Phase 2 Treatments: 2010-2011 Management: Dense Cover ranging from 95-100% Based on findings, phase 2 of this study initiated in 2010 Evaluate combined mechanical & chemical treatments: cut stump w/ herbicide fracture w/ re-sprout spray only
Mechanical Land Clearing: Cut stump herbicide & Fracture re-sprout herbicide Cut-stump (with herbicide treatment): GyroTrac GT-25 cutter head Ground brush into fine mulch and left stumps flush with the ground. Removal was directly followed with a conservative application of a 3% concentrated solution of Stalker in penetrating oil base applied to the remaining stumps. Fracture (with re-sprout treatment only): Fracture (with re-sprout treatment only): Skid-steer driven Fecon Bullhog model BH74 SS armed with 30 single carbide tools on the drum head Brush was fractured at ground level and the splintered material was left to biodegrade. Herbicide treatment was reserved only for spot treatment of re-sprouts.
Photo Point: Before & After Mechanical Land Clearing (fracture / re-sprout only) 7-30-201010-19-2010 BeforeAfter
7-30-2010 10-19-2010 3-28-2011 Photo Point: Before & After Mechanical Land Clearing (fracture / re-sprout only)
Results: Phase 2 trial Hypothesis: cut stump treatment would provide most effective re- sprout control method However, the cut stump treatment was less effective than the fracture method (46%, 63% mortality respectively). Why? Cut stump: resulted in smooth surface, may have effectively pruned shrub, stimulated re-growth? Fracture: resulted in damaged and coarse stump surface, may have induced stress or inhibited vegetative recovery? Further replicated studies are needed to determine long term control & effectiveness. Utimatey, both mechanical land clearing methods are effective at removing the above ground woody biomass of the shrubs in areas of dense cover* Both methods reduced initial quantity of herbicide applications, as compared to phase 1 (moderate cover).
Cost comparison of Elaeagnus umbellata treatment by various methods TreatmentFoliar herbicideDormant stem herbicide Land clearing: cut stump with herbicide Land clearing: fracture with Re-sprout herbicide only* Mechanical backhoe removal only Cost / hectare $741 $1,166$300*$167 Time / hectare 2 hrs 6.5 hrs1.25 hrs1.5 hrs Labor / hectare 22211 % Cover Pre-treatment 15-30% 95-100% 15-30% *Note: Spot re-sprout (foliar) treatment will include additional costs of $50 per hour, as needed, which leaves cost variable.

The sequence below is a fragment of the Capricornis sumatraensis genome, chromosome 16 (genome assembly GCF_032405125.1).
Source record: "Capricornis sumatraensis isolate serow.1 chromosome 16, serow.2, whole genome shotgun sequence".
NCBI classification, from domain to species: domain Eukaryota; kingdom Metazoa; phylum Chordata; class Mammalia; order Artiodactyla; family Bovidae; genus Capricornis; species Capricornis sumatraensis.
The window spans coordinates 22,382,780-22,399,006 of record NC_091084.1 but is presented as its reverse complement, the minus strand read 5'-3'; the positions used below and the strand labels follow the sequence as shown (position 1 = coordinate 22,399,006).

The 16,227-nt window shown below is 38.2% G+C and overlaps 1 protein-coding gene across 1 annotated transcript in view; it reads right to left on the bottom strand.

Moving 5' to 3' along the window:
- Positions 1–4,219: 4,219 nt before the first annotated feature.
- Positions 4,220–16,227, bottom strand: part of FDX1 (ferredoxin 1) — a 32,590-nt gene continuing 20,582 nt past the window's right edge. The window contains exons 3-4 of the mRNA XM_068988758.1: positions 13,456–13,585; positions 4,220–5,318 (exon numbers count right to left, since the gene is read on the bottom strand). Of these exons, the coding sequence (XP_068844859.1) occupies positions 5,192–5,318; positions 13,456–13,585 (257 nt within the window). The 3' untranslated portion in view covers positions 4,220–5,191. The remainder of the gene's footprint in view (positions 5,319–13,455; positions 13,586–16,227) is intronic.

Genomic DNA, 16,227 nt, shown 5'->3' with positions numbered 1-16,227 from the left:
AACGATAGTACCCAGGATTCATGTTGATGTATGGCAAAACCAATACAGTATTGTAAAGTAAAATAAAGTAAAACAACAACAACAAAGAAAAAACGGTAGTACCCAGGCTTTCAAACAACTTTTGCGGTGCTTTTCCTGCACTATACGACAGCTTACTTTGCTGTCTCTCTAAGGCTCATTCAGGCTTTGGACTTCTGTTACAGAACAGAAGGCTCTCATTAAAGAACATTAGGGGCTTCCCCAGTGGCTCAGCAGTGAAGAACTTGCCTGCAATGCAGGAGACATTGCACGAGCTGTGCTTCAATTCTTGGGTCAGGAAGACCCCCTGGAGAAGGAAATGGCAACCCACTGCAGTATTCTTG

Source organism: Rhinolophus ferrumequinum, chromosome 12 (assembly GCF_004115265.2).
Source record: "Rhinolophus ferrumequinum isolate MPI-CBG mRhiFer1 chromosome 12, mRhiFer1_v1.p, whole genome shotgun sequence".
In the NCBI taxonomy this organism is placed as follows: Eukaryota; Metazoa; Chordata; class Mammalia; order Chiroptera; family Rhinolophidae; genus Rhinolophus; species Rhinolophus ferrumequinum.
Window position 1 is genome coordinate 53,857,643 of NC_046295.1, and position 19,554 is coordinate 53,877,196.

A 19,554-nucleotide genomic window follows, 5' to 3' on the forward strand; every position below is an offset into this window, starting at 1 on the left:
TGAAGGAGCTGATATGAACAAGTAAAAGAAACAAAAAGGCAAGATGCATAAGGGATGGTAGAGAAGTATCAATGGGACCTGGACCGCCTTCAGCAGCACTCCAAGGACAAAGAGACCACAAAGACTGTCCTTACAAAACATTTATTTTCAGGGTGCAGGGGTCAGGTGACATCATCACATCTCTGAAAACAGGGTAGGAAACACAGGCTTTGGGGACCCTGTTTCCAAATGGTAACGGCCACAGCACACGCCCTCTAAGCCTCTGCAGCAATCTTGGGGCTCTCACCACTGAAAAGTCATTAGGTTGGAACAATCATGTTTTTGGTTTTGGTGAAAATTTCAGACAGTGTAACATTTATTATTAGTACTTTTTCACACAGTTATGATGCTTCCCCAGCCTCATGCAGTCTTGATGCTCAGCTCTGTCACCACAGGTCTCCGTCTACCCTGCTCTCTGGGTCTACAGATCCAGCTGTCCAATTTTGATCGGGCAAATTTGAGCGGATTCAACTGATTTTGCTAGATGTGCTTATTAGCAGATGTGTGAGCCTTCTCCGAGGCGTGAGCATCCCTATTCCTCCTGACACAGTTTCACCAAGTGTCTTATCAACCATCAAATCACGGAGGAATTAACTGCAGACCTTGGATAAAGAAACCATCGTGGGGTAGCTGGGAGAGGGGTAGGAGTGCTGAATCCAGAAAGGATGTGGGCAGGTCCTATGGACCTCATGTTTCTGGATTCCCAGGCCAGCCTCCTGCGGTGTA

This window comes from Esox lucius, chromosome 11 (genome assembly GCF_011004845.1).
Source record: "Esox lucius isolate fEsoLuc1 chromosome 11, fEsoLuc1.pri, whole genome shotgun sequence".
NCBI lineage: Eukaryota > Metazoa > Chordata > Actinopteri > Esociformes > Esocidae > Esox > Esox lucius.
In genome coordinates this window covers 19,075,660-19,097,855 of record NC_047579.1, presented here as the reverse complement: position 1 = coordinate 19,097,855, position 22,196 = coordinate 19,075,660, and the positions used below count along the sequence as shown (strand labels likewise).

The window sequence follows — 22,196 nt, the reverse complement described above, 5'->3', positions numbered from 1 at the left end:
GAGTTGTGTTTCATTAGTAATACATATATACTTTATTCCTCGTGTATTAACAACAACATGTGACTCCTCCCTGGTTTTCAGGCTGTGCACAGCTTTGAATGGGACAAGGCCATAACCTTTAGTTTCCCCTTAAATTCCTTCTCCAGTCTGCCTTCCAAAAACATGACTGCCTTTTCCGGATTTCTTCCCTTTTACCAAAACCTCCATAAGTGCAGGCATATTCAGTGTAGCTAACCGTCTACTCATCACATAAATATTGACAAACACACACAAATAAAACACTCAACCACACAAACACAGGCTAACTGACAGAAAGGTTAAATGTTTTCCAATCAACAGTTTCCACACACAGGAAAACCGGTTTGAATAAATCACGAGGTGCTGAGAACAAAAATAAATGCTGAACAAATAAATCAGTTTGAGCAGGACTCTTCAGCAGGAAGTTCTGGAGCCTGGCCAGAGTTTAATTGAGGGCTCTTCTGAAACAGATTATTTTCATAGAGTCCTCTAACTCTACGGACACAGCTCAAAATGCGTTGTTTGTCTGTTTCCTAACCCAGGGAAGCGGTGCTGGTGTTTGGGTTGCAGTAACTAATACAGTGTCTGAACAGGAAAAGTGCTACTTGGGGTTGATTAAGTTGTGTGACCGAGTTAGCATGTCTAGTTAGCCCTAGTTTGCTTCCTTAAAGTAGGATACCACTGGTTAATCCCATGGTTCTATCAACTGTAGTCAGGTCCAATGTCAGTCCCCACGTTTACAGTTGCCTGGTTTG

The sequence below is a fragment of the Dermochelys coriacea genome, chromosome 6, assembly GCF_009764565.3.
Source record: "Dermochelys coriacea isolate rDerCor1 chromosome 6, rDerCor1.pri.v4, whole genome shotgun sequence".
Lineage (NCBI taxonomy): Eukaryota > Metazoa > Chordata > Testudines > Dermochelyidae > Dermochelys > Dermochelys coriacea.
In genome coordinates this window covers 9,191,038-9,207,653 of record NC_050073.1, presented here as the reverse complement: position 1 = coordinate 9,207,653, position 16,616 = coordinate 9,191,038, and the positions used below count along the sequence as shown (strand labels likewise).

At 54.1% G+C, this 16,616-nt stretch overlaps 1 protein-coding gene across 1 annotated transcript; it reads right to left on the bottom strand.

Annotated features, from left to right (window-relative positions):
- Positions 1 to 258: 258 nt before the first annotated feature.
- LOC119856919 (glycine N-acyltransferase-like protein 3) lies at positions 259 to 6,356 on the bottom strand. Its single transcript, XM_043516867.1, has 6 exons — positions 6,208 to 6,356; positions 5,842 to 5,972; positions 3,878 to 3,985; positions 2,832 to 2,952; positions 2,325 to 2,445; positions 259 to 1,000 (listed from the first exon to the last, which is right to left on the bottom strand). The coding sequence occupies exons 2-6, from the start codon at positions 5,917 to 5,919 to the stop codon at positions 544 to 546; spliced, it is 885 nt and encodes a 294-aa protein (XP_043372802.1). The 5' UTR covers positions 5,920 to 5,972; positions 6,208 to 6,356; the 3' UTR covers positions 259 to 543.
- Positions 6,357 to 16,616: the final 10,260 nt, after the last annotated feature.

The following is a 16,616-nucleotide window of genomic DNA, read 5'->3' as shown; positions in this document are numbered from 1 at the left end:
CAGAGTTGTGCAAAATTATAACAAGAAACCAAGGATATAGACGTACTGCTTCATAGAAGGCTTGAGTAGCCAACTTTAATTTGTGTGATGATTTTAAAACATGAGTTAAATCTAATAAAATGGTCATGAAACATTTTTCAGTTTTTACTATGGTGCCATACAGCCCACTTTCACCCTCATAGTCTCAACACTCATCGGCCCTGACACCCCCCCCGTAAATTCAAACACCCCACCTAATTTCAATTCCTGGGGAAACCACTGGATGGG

Insights: Autumn Olive Management Moderate cover*: Foliar herbicide Foliar herbicide (Arsenal/EscortXP) application is most effective method Very effective…But, resource intensive (in dense cover) = large quantities of mixed product Dormant stem Dormant stem application (Stalker/Garlon4) slightly less effective than the foliar treatment May allow selective treatment in off season Dense cover*: Mechanical land clearing Mechanical land clearing offer greatest compromise where access with spray equipment is difficult All techniques require follow up management (total control).
Insights: Autumn Olive Management facilitating secondary invasions All techniques resulted in soil disturbance, facilitating secondary non-native invasions Demonstrating need for preemptive re-vegetation strategies on newly disturbed sites Hardy seed & stock, native to the US, may be well-adapted and provide appropriate wildlife habitat Case study underway to evaluate prairie species mix in post-removal cover Table 1. Based on successful conversion of CSG pasture: Recommendations for reseeding hardy US native species to improve wildlife habitat value and diversity following invasive species removal in reclaimed mine lands. GrassAndropogon gerardiiBig Bluestem ForbAsclepias syriacaCommon Milkweed ForbBidens cernuaBidens ForbHelianthus maximilianiMaximilian Sunflower ForbMonarda fistulosaWild Bergamot GrassPanicum virgatumSwitchgrass ForbPycnanthemum virginianumVirginia Mountainmint ForbRatibida pinnataYellow Coneflower ForbRudbeckia hirtaBlackeyed Susan ForbRudbeckia laciniataCutleaf Coneflower ForbRudbeckia subtomentosaSweet Coneflower ForbRudbeckia trilobaBrowneyed Susan GrassSorghastrum nutansIndiangrass ForbSymphyotrichum ericoidesWhite Heath Aster ForbSymphyotrichum laeveSmooth Blue Aster ForbSymphyotrichum novae-angliaeNew England Aster
Implications for Restoration benefit local wildlife and increase biodiversity To create sustainable landscapes, restoration plans should include planting native species that benefit local wildlife and increase biodiversity (regardless of end habitat target: forest, grassland, prairie, wetland). Management priorities and trajectory likely based on individual goals, expense, treatment timeline and the resources available to meet the restoration plan. When managed for long term conversion to more productive cover, reclaimed mine lands provide tremendous potential to serve as healthy habitat corridors for species in need of conservation.
Acknowledgements Conservation Centers for Species Survival (C2S2) National Fish and Wildlife Foundation (NFWF) Natural Resource Conservation Service (USDA- NRCS) Partners for Fish and Wildlife (PFW) Ohio Environmental Protection Agency – SWIF Funds (OEPA) Muskingum College (Dr. Danny Ingold, Dr. Jim Dooley) Townsend Chemical (Greg Ressler) BASF, Project Habitat FDC Enterprises (Fred Circle) Sarbaugh Drilling (Elden Sarbaugh) Wilds Interns and Volunteers